Graysville Fire Department defends fire response - WRCBtv.com | Chattanooga News, Weather & Sports

Graysville Fire Department defends fire response despite faulty hydrant

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GRAYSVILLE, TN. (WRCB) - A Rhea County woman says the fire department failed her, claiming a series of equipment problems caused her home to be gutted by fire.

Channel 3 continues pushing for answers and now we have new details from the Graysville Fire Department about what happened.

An electrical fire broke out in Gina Gordy's Graysville home Sunday. She has a big problem with the way the fire department responded. She and a dozen neighbors blame a faulty hydrant, but the fire department says everything is legal.

"I mean, this is me and my son's home. This is all we have. If maybe the response time was a little quicker, they could've saved something," Gordy says.

She says problems started when the first truck to respond didn't have water in it, but Assistant Fire Chief Adam Burns says that's not true.

"The first truck, I was driving myself. It had 500 gallons of water on it," Assistant Fire Chief Adam Burns says.

He thinks Gordy is just confused at which truck was doing what. He says they were already fighting the fire with that water tank when the second truck arrived.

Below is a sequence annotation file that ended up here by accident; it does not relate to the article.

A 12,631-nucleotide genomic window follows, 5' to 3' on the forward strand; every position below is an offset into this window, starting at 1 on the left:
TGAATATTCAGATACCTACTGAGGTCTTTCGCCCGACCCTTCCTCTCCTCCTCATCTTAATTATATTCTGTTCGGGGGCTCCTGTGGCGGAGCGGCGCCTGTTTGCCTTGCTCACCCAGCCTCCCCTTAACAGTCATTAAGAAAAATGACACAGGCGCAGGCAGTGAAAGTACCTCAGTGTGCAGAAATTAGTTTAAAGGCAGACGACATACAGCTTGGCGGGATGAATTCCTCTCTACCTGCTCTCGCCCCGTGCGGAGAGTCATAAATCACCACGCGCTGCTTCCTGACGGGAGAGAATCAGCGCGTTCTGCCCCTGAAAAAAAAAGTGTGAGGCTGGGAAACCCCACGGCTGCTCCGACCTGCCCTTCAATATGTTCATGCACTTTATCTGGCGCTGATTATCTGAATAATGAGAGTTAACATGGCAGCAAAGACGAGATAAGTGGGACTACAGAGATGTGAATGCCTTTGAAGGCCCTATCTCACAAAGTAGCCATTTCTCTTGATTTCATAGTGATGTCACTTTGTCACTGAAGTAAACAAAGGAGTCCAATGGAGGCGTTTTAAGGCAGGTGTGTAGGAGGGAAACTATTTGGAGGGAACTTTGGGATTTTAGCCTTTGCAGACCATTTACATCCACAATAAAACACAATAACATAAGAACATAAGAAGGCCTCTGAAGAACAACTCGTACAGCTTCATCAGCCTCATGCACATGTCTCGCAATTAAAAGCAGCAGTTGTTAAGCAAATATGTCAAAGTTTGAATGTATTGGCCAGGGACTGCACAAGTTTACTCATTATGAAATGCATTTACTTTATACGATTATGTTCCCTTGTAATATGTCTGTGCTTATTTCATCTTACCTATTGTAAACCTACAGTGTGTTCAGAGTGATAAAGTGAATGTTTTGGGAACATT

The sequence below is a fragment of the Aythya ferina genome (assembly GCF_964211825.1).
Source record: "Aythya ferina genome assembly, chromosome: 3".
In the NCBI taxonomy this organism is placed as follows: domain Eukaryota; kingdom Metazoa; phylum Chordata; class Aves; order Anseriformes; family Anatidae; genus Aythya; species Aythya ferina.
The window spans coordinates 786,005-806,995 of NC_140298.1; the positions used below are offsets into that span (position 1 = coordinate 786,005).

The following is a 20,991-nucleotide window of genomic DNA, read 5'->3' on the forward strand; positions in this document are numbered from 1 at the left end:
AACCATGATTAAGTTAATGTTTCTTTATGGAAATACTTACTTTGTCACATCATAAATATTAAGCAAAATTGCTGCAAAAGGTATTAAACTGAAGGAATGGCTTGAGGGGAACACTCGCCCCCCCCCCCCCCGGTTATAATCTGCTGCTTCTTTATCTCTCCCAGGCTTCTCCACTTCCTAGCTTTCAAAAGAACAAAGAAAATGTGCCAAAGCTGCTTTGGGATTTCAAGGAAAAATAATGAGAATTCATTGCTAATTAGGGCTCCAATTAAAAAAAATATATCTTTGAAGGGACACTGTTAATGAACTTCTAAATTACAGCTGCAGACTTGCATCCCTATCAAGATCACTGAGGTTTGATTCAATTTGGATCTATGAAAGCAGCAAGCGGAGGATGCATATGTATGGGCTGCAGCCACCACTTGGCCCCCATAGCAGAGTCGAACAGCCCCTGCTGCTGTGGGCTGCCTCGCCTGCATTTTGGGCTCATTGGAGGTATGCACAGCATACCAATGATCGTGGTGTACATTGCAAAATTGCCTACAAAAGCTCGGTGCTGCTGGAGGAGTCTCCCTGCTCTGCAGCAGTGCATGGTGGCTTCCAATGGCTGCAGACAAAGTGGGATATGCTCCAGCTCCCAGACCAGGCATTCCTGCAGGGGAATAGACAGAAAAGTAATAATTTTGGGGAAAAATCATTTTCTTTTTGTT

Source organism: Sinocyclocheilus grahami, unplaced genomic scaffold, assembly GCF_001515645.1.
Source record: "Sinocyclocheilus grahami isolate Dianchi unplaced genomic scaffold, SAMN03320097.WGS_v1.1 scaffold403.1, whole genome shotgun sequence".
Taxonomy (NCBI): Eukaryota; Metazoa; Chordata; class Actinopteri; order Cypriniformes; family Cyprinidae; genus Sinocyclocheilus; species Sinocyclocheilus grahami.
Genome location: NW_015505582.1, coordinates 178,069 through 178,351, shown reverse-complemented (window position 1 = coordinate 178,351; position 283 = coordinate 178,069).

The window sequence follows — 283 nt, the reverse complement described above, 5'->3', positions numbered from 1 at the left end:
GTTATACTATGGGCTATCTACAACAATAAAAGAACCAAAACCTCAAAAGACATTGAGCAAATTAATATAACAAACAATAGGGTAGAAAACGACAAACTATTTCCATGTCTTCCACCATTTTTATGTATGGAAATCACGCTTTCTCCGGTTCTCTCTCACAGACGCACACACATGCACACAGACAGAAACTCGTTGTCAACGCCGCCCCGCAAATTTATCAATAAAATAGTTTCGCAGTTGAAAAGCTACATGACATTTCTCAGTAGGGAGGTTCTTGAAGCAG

It ran around 500 feet of hose to a fire hydrant, because the one that's about 20 feet from her home is broken.

"I pay taxes for this kind of thing," Gordy says.

About a dozen neighbors say it's been a concern of theirs for a while, with one man even bringing Mayor Ted Doss out to look at it several months ago.

"I said where are you going to hook up at? He said well we'll hook up down there that way or up that way. I said, Ted, don't you realize by the time you do all that, one of these trailers will be gone," neighbor Roger Elkins says.

Burns says they knew about the broken hydrant, but fixing it hasn't been on the to-do list.

He says that's because the one on Dayton Avenue meets the state maximum of 800 feet. The homeowner claimed it took 20 minutes for water to hit the house.

"If we would've been there like they said, more than 20 minutes, it would've been on the ground. There'd been nothing to save," Burns says.

Records show it took six minutes for the first fire truck to arrive and another 15 minutes to stop the fire.

"I don't want this to happen to anybody else," Gordy says.

Gordy and her neighbors still hold firm that the broken hydrant should be fixed. They say they worry how many other hydrants aren't working, and aren't on a list to repair.

Assistant Chief Burns says they need to take those concerns up with the city commission at the next meeting, which is Thursday at 7:00 p.m.

If anyone has questions over a broken fire hydrant near your home, contact your local fire department. It's required to keep inspection logs.

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